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Indoor–outdoor thermometer

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Indoor-outdoor thermometer

An indoor–outdoor thermometer is a thermometer that simultaneously provides a measurement of the indoor and outdoor temperatures. The outdoor part of the thermometer requires some kind of remote temperature sensing device. Conventionally, this was done by extending the bulb of the thermometer to the remote site. Modern instruments are more likely to use some form of electronic transducer.

Glass thermometer[edit]

In an indoor–outdoor thermometer based on a conventional liquid-in-glass thermometer, the stem of the outdoor thermometer is connected to the bulb by a long, flexible or semi-rigid capillary. The temperature scale is marked on the stem as usual. However, the temperature that is actually measured is the temperature at the bulb.[1]

Ambient corrections are difficult to achieve with this system and are not usually done. So it is not as accurate as a conventional precision thermometer. Rather, it is typically used for low-cost applications such as private houses. The main issue with accuracy is that if the bulb and the stem are at different levels, there is a change in reading due to the change in pressure head. A further problem is that changes in the ambient temperature of the indoor part of the device can cause a change in reading as well as the temperature of the outdoor part of the device. This effect can be minimised by making the bulb large and the capillary a small diameter. This ensures that changes in the outside temperature produce large changes in the column of liquid in the stem and will tend to swamp the smaller changes caused by the changes in the indoor temperature.[2]

Common working liquids used are toluene and alcohol. Both of these have large temperature coefficients of expansion and do not freeze or boil in the temperature range of interest.[3]

Electronic types[edit]

Wireless indoor-outdoor thermometer

The sensors can be any of the types used in electronic thermometers. Thermistors are common and semiconductor junctions can also be used. Indoor-outdoor electronic thermometers are a frequent hobbyist project and are sometimes sold as kits. Many indoor-outdoor thermometers on sale are wireless devices requiring no physical connection to the sensor placed outside. In these cases the sensor needs to be battery-powered.[4]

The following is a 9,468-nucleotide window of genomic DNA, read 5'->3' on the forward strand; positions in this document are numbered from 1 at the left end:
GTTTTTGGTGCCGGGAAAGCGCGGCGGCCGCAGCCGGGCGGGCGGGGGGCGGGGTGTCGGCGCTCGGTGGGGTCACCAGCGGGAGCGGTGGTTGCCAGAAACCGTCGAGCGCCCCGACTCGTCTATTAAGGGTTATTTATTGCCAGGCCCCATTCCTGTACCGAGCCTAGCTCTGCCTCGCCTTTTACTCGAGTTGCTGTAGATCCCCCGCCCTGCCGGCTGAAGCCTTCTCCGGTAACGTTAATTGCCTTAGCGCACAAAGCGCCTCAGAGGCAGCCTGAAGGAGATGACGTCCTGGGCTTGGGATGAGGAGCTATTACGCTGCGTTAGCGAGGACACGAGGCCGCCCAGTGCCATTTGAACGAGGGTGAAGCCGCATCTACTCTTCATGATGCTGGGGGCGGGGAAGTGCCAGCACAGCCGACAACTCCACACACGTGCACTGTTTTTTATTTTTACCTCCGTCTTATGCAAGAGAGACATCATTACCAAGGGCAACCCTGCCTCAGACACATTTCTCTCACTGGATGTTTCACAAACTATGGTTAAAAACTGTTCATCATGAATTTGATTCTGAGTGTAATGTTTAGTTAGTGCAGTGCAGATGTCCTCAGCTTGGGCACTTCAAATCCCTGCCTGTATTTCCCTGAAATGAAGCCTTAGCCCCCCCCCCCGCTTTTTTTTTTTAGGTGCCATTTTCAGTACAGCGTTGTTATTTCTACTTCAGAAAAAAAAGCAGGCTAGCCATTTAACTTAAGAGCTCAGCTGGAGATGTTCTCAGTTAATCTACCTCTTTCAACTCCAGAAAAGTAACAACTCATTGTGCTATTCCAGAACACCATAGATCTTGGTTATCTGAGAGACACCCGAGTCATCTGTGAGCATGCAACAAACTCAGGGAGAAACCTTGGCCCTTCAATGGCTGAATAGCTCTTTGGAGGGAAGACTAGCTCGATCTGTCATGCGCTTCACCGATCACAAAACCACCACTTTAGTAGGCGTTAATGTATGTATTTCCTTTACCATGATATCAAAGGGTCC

The primary purpose of the indoor-outdoor thermometer is to allow the outside temperature to be indicated inside a building, thus removing the need to go outside to take a temperature reading. They are also used in vehicles, and are particularly useful for municipal vehicles involved in snow and ice clearance.[5] Building maintenance engineers can use an indoor-outdoor thermometer that has not been installed to get a quick reading of air temperature in a location inside a building. This is done by swinging the bulb of the outdoor sensor in the air while still attached to the instrument.[6] This will get a faster reading because the bulb will come up to temperature much more quickly than the indoor sensor built into the instrument.


  1. ^ McGee, p. 130
  2. ^ McGee, pp. 128–30
  3. ^ McGee, p. 130
  4. ^ Graf and Whalen, p. 150; Hawkins, p. 90; Lamb, p. 2
  5. ^ Minsk, p. 124
  6. ^ Curl, pp. 13–14


  • Curl, Robert S., Building Owner's and Manager's Guide: Optimizing Facility Performance, Fairmont Press, 1998 ISBN 0-88173-290-7.
  • Graf, Rudolf F.; Whalen, George J., "Build your own indoor-outdoor electronic thermometer", Popular Mechanics, vol.133, no. 2, pp. 150–152, February 1970 ISSN 0032-4558.
  • Hawkins, W. J., "Digital thermometer from a kit", Popular Science, vol.204, no. 3, p. 90, March 1974 ISSN 0161-7370.
  • Lamb, Robert, "How weather gadgets work", p. 2, How Stuff Works, retrieved and archived 3 January 2012.
  • McGee, Thomas Donald, Principles and Methods of Temperature Measurement, Wiley-IEEE, 1988 ISBN 0-471-62767-4.
  • Minsk, L. David, Snow and Ice Control Manual for Transportation Facilities, McGraw-Hill Professional, 1998 ISBN 0-07-042809-3.